While stressing that the bill was far from perfect, Pennsylvania’s lawmakers praised the work done by Congress to avert the fiscal cliff Tuesday.
Sen. Pat Toomey, R-Pa., said one of his top priorities has been encouraging economic growth and job creation.
“Consistent with this commitment, today, I voted to protect 99 percent of taxpayers from a large tax increase. In addition, we made this tax relief permanent, thereby establishing the predictability necessary to promote economic growth and job creation,” he said in a statement.
“Neither side got everything it wanted in this deal,” Toomey said. “I had to accept provisions I did not like — my preference would have been to avoid higher taxes for all Americans. But I believe this legislation is the best we could do for taxpayers and job seekers in Pennsylvania.”
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Sen. Bob Casey, D-Pa., said after the Senate passed the bill early Tuesday, 89-8, that politicians from both parties now must work together to cut the deficit “in smart and responsible ways that protect working families and continue to create jobs.”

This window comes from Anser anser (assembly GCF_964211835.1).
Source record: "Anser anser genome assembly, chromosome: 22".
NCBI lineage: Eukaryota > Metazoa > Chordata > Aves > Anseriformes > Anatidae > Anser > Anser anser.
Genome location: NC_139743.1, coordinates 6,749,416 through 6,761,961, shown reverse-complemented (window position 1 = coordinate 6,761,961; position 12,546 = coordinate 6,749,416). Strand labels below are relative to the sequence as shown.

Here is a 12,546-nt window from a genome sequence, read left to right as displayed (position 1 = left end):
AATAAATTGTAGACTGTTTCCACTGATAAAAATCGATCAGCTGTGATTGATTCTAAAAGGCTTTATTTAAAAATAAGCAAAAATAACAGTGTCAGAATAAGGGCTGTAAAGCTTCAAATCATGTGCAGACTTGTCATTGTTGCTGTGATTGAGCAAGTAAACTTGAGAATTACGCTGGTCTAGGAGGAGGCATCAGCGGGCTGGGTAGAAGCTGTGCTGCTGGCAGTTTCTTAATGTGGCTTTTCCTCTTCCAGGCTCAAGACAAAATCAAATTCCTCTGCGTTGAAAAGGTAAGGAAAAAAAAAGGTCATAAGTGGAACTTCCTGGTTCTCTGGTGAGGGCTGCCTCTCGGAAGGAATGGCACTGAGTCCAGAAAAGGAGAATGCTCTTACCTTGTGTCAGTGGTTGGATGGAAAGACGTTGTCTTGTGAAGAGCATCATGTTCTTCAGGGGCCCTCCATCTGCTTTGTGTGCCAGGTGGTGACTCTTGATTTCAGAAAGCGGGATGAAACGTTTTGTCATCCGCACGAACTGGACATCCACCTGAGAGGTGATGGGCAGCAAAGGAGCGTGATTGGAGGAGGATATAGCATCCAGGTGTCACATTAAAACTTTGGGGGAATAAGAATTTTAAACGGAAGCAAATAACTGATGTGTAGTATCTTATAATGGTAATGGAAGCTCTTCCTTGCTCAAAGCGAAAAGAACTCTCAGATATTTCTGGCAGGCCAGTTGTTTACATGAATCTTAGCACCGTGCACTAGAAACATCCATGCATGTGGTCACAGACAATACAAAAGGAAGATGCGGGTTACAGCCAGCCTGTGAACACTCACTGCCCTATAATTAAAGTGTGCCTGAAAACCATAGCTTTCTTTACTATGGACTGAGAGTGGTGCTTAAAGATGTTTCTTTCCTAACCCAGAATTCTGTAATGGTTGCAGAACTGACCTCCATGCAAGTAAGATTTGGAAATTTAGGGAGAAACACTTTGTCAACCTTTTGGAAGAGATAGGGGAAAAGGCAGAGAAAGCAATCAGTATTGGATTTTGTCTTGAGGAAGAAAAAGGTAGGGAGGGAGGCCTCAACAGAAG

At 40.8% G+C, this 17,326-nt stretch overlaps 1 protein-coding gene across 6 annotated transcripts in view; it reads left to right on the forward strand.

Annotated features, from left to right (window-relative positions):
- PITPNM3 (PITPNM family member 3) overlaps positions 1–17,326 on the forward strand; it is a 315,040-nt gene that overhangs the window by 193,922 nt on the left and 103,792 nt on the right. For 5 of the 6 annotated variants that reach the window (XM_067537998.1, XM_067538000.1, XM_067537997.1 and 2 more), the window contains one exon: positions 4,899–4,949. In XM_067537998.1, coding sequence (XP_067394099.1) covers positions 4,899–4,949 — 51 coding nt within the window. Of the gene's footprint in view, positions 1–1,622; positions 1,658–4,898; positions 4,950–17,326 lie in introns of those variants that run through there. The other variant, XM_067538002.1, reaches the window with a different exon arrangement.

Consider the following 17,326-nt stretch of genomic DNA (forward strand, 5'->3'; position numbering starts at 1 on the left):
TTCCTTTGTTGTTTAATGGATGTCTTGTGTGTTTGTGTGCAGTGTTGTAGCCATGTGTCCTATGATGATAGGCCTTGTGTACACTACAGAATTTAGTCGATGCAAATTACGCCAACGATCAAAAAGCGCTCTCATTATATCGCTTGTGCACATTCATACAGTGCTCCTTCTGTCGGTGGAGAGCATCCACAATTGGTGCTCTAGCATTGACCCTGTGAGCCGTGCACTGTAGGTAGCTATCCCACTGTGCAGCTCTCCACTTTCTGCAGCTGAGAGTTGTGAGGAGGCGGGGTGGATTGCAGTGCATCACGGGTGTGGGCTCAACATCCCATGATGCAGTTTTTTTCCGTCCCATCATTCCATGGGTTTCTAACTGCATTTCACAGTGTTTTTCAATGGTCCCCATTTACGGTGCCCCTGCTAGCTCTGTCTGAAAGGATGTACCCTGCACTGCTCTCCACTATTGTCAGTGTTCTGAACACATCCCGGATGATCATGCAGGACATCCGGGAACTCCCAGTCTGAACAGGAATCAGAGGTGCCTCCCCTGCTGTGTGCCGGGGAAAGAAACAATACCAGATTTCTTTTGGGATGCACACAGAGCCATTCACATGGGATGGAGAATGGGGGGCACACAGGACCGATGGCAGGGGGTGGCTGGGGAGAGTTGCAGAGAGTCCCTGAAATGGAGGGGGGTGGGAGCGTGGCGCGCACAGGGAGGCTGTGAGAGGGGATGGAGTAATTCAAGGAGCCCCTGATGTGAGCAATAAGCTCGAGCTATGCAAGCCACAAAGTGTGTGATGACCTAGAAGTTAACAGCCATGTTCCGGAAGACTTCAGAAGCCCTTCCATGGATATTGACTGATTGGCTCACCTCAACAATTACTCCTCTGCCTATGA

“While this deal is far from perfect, the Senate took the appropriate steps to protect the middle class and keep in place common sense measures — like the earned income tax credit and unemployment insurance — that will help keep the economy on track,” he said in a statement.
After the House passed the measure late Tuesday, 257-167, sending it to President Barack Obama, U.S. Rep. Glenn Thompson called on the Senate and president to work with the House to address the national debt.
"Without passage of this agreement, each and every one of my constituents would have received a tax increase,” Thompson said in a statement. “While far from perfect, the proposal protects 99 percent of taxpayers from scheduled rate increases and provides the certainty necessary for families to plan and businesses to grow by making this tax relief permanent.”
Thompson, R-Howard Township, added that the measure also extends the farm bill law through 2013, “protecting both farmers and consumers financially,” and also prevents cuts in Medicare Part B payments to doctors.